PR Blitz Aside, Big Oil Drilled Consumers for Stockholders

As demand drops, companies shelve plans to explore—among moves that benefit shareholders, not consumers
By Clay Dillow,  Newser Staff
Posted Oct 28, 2008 12:43 PM CDT
When oil prices were high but fuel demand falling in July, refiners cut back on production. This meant supply was low when hurricanes hit later in the summer, which caused gas prices to skyrocket.   (Getty Images)
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(Newser) – Despite public-relations campaigns designed to make consumers think otherwise, big oil companies remain firmly tied to doing what’s best for their stockholders and bottom line, the Los Angeles Times reports. Though demand has outstripped production, companies spend more on stock buybacks than supply-boosting exploration. But, one analyst notes, “it's not their job to be doing things in the public's best interest.”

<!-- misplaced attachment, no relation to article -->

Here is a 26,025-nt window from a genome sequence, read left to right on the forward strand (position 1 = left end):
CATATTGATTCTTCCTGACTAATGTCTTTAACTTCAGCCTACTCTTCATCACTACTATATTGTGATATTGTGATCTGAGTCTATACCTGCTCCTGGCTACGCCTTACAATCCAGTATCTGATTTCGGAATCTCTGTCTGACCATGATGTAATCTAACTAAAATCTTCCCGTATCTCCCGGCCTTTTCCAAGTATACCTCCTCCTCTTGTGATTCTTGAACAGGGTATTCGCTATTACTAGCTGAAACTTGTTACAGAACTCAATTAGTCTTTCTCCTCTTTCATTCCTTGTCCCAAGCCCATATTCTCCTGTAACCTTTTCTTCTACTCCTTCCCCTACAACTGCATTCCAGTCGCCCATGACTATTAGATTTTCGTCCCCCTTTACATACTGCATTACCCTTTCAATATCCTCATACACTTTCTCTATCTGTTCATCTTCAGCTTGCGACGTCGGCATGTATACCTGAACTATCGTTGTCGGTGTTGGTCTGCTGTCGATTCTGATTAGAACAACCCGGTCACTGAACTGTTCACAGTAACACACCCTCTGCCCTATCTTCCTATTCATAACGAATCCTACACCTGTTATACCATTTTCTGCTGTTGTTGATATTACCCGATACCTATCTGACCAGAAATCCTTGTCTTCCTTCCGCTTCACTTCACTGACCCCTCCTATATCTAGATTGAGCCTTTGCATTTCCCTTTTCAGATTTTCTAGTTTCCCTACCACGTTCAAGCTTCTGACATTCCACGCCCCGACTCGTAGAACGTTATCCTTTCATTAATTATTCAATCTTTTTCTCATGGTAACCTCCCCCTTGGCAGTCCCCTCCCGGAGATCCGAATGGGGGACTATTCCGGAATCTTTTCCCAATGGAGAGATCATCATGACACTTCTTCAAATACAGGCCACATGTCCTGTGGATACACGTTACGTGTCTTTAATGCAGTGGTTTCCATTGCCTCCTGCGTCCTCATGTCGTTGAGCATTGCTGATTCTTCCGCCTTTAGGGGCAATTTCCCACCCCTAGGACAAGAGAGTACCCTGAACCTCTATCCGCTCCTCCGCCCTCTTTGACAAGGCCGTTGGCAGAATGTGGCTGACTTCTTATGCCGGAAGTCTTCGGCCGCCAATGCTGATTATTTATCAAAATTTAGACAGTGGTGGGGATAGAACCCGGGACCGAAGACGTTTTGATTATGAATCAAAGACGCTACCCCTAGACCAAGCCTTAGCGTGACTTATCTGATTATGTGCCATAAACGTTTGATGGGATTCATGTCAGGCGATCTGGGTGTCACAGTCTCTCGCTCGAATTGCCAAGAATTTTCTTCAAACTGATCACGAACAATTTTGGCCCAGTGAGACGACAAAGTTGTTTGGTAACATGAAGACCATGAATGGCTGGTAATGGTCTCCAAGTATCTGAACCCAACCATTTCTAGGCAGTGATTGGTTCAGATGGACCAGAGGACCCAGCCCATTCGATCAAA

Cases in point: When demand fell in July, refiners scaled back, causing shortages and spiking prices when hurricanes knocked out production on the Gulf Coast, and while truckers struggle to stay afloat, refiners are exporting diesel to Europe, where it fetches higher prices. Though Congress has relaxed restrictions on offshore drilling, it will be profits that determine when companies move to tap oil there.